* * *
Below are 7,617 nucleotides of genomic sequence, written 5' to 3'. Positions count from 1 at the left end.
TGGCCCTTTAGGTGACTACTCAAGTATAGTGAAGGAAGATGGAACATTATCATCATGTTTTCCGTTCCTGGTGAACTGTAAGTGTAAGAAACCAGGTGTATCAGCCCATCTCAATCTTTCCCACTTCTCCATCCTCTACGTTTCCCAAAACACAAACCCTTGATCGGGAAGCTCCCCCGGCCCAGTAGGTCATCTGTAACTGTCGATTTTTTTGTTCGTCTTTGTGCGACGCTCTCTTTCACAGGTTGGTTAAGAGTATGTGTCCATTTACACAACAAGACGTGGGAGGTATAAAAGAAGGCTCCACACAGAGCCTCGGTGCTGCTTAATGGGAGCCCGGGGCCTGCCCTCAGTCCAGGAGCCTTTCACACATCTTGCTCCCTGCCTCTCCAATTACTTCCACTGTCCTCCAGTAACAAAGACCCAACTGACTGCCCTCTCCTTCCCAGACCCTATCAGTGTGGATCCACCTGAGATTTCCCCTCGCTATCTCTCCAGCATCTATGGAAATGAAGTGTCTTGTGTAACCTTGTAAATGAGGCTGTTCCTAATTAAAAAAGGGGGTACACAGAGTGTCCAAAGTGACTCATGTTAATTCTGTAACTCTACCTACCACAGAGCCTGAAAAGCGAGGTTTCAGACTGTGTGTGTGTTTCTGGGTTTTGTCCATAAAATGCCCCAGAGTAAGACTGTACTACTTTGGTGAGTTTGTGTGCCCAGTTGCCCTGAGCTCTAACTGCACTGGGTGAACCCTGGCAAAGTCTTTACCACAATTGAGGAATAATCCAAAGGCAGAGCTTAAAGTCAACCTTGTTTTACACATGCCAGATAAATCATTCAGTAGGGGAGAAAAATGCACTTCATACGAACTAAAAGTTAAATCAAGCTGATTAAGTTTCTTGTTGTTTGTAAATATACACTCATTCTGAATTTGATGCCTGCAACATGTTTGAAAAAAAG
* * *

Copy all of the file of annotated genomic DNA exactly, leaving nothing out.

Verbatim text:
Below are 7,617 nucleotides of genomic sequence, written 5' to 3'. Positions count from 1 at the left end.
TGGCCCTTTAGGTGACTACTCAAGTATAGTGAAGGAAGATGGAACATTATCATCATGTTTTCCGTTCCTGGTGAACTGTAAGTGTAAGAAACCAGGTGTATCAGCCCATCTCAATCTTTCCCACTTCTCCATCCTCTACGTTTCCCAAAACACAAACCCTTGATCGGGAAGCTCCCCCGGCCCAGTAGGTCATCTGTAACTGTCGATTTTTTTGTTCGTCTTTGTGCGACGCTCTCTTTCACAGGTTGGTTAAGAGTATGTGTCCATTTACACAACAAGACGTGGGAGGTATAAAAGAAGGCTCCACACAGAGCCTCGGTGCTGCTTAATGGGAGCCCGGGGCCTGCCCTCAGTCCAGGAGCCTTTCACACATCTTGCTCCCTGCCTCTCCAATTACTTCCACTGTCCTCCAGTAACAAAGACCCAACTGACTGCCCTCTCCTTCCCAGACCCTATCAGTGTGGATCCACCTGAGATTTCCCCTCGCTATCTCTCCAGCATCTATGGAAATGAAGTGTCTTGTGTAACCTTGTAAATGAGGCTGTTCCTAATTAAAAAAGGGGGTACACAGAGTGTCCAAAGTGACTCATGTTAATTCTGTAACTCTACCTACCACAGAGCCTGAAAAGCGAGGTTTCAGACTGTGTGTGTGTTTCTGGGTTTTGTCCATAAAATGCCCCAGAGTAAGACTGTACTACTTTGGTGAGTTTGTGTGCCCAGTTGCCCTGAGCTCTAACTGCACTGGGTGAACCCTGGCAAAGTCTTTACCACAATTGAGGAATAATCCAAAGGCAGAGCTTAAAGTCAACCTTGTTTTACACATGCCAGATAAATCATTCAGTAGGGGAGAAAAATGCACTTCATACGAACTAAAAGTTAAATCAAGCTGATTAAGTTTCTTGTTGTTTGTAAATATACACTCATTCTGAATTTGATGCCTGCAACATGTTTGAAAAAAAG